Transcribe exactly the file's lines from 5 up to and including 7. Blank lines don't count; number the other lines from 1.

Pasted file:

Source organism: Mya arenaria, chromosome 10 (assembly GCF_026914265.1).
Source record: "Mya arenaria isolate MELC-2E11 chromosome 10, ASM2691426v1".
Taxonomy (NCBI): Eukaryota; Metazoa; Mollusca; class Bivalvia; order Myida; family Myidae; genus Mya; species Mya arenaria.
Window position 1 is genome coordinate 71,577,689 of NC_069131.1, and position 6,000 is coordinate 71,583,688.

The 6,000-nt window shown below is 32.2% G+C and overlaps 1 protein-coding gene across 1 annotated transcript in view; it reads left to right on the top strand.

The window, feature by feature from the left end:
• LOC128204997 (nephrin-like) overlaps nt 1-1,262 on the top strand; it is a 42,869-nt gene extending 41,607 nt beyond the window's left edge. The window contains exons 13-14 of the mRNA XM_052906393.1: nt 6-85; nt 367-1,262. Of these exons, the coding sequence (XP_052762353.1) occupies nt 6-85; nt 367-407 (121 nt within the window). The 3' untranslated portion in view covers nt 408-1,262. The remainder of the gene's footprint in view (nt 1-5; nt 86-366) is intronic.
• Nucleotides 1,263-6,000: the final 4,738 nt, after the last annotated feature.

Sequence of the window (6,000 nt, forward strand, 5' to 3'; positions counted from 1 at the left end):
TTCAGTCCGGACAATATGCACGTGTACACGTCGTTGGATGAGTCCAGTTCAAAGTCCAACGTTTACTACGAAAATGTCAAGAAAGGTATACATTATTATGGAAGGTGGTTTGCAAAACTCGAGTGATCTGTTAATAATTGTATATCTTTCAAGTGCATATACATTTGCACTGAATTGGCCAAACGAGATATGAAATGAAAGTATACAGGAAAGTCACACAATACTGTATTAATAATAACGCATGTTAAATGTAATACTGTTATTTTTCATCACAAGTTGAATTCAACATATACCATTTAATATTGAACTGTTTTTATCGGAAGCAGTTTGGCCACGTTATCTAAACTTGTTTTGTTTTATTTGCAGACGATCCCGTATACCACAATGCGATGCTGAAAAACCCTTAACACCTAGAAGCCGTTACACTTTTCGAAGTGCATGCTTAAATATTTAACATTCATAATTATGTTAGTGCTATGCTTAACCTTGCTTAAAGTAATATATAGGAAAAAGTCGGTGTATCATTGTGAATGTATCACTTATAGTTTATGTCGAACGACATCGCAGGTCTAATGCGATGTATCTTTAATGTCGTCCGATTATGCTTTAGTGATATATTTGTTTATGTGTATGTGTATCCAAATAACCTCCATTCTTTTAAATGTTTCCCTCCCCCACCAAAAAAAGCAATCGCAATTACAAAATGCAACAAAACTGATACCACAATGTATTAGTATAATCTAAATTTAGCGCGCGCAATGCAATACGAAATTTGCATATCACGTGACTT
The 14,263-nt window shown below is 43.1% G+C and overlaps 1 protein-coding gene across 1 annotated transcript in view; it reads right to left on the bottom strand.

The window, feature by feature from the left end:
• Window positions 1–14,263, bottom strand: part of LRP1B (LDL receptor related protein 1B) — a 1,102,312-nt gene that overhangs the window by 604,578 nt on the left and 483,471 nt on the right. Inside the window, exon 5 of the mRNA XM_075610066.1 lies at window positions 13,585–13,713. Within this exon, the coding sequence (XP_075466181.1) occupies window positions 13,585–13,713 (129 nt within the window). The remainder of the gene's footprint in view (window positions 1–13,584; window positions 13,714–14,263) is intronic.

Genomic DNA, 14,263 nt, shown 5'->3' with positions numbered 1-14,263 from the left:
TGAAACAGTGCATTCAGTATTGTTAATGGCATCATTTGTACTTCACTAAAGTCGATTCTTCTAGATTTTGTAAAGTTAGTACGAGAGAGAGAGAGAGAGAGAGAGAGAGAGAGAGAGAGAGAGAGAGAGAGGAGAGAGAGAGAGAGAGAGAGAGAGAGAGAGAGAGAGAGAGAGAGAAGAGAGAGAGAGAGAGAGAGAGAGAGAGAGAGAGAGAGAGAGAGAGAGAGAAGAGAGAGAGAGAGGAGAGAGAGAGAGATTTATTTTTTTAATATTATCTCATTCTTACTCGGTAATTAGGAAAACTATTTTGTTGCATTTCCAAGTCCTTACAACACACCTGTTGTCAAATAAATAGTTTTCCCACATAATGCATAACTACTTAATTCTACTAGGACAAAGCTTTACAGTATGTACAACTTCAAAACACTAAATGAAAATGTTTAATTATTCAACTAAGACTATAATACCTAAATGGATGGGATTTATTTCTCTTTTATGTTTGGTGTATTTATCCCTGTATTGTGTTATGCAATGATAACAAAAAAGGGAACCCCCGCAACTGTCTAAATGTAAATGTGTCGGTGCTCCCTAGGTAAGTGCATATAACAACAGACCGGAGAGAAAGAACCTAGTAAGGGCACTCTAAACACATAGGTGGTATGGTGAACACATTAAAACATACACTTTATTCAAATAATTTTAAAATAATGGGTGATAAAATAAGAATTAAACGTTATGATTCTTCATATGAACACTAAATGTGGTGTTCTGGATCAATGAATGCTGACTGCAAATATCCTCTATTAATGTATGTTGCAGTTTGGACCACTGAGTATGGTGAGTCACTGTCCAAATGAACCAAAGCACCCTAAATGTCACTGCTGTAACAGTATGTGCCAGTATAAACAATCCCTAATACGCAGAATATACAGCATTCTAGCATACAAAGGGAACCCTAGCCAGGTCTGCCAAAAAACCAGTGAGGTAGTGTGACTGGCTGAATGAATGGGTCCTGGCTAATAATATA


The 6,000-nt window shown below is 32.2% G+C and overlaps 1 protein-coding gene across 1 annotated transcript in view; it reads left to right on the top strand.

The window, feature by feature from the left end:
• LOC128204997 (nephrin-like) overlaps nt 1-1,262 on the top strand; it is a 42,869-nt gene extending 41,607 nt beyond the window's left edge. The window contains exons 13-14 of the mRNA XM_052906393.1: nt 6-85; nt 367-1,262. Of these exons, the coding sequence (XP_052762353.1) occupies nt 6-85; nt 367-407 (121 nt within the window). The 3' untranslated portion in view covers nt 408-1,262. The remainder of the gene's footprint in view (nt 1-5; nt 86-366) is intronic.